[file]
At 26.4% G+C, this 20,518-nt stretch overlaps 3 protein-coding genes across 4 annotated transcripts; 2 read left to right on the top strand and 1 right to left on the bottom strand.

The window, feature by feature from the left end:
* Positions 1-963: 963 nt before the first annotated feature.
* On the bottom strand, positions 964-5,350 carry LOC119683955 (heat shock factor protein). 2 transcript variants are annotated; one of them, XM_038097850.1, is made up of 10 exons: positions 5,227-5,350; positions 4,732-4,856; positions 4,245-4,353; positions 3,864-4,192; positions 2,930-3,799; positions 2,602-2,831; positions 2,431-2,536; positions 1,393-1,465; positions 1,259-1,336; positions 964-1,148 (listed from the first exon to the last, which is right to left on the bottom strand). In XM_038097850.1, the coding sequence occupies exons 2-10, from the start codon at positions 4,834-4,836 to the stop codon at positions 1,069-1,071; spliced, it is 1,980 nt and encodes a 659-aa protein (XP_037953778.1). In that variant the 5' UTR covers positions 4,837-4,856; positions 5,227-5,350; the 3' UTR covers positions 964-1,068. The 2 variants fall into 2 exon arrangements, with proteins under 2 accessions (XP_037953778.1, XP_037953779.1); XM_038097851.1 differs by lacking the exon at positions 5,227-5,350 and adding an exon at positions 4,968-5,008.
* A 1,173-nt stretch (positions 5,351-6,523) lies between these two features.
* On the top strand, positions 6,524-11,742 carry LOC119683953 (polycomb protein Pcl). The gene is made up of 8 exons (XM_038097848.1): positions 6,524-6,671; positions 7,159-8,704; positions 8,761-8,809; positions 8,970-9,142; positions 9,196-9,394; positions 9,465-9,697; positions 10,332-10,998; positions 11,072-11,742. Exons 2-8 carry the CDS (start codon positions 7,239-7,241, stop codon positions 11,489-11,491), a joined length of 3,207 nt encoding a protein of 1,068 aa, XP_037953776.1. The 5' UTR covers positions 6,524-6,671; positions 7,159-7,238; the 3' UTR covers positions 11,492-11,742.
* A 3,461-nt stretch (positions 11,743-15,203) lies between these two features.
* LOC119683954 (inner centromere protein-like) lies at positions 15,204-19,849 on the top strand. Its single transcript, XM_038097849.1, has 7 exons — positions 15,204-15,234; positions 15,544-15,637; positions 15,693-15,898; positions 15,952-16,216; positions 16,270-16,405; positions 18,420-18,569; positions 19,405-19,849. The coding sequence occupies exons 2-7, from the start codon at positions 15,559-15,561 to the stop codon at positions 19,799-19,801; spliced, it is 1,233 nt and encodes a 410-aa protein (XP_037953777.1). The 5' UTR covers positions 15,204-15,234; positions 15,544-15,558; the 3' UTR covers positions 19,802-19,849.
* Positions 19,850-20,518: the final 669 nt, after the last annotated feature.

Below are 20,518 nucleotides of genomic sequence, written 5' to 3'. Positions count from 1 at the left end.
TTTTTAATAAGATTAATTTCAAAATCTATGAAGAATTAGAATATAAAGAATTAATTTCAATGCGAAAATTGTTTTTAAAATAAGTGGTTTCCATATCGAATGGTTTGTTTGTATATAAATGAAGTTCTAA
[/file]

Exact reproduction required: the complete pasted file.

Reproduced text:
At 26.4% G+C, this 20,518-nt stretch overlaps 3 protein-coding genes across 4 annotated transcripts; 2 read left to right on the top strand and 1 right to left on the bottom strand.

The window, feature by feature from the left end:
* Positions 1-963: 963 nt before the first annotated feature.
* On the bottom strand, positions 964-5,350 carry LOC119683955 (heat shock factor protein). 2 transcript variants are annotated; one of them, XM_038097850.1, is made up of 10 exons: positions 5,227-5,350; positions 4,732-4,856; positions 4,245-4,353; positions 3,864-4,192; positions 2,930-3,799; positions 2,602-2,831; positions 2,431-2,536; positions 1,393-1,465; positions 1,259-1,336; positions 964-1,148 (listed from the first exon to the last, which is right to left on the bottom strand). In XM_038097850.1, the coding sequence occupies exons 2-10, from the start codon at positions 4,834-4,836 to the stop codon at positions 1,069-1,071; spliced, it is 1,980 nt and encodes a 659-aa protein (XP_037953778.1). In that variant the 5' UTR covers positions 4,837-4,856; positions 5,227-5,350; the 3' UTR covers positions 964-1,068. The 2 variants fall into 2 exon arrangements, with proteins under 2 accessions (XP_037953778.1, XP_037953779.1); XM_038097851.1 differs by lacking the exon at positions 5,227-5,350 and adding an exon at positions 4,968-5,008.
* A 1,173-nt stretch (positions 5,351-6,523) lies between these two features.
* On the top strand, positions 6,524-11,742 carry LOC119683953 (polycomb protein Pcl). The gene is made up of 8 exons (XM_038097848.1): positions 6,524-6,671; positions 7,159-8,704; positions 8,761-8,809; positions 8,970-9,142; positions 9,196-9,394; positions 9,465-9,697; positions 10,332-10,998; positions 11,072-11,742. Exons 2-8 carry the CDS (start codon positions 7,239-7,241, stop codon positions 11,489-11,491), a joined length of 3,207 nt encoding a protein of 1,068 aa, XP_037953776.1. The 5' UTR covers positions 6,524-6,671; positions 7,159-7,238; the 3' UTR covers positions 11,492-11,742.
* A 3,461-nt stretch (positions 11,743-15,203) lies between these two features.
* LOC119683954 (inner centromere protein-like) lies at positions 15,204-19,849 on the top strand. Its single transcript, XM_038097849.1, has 7 exons — positions 15,204-15,234; positions 15,544-15,637; positions 15,693-15,898; positions 15,952-16,216; positions 16,270-16,405; positions 18,420-18,569; positions 19,405-19,849. The coding sequence occupies exons 2-7, from the start codon at positions 15,559-15,561 to the stop codon at positions 19,799-19,801; spliced, it is 1,233 nt and encodes a 410-aa protein (XP_037953777.1). The 5' UTR covers positions 15,204-15,234; positions 15,544-15,558; the 3' UTR covers positions 19,802-19,849.
* Positions 19,850-20,518: the final 669 nt, after the last annotated feature.

Below are 20,518 nucleotides of genomic sequence, written 5' to 3'. Positions count from 1 at the left end.
TTTTTAATAAGATTAATTTCAAAATCTATGAAGAATTAGAATATAAAGAATTAATTTCAATGCGAAAATTGTTTTTAAAATAAGTGGTTTCCATATCGAATGGTTTGTTTGTATATAAATGAAGTTCTAA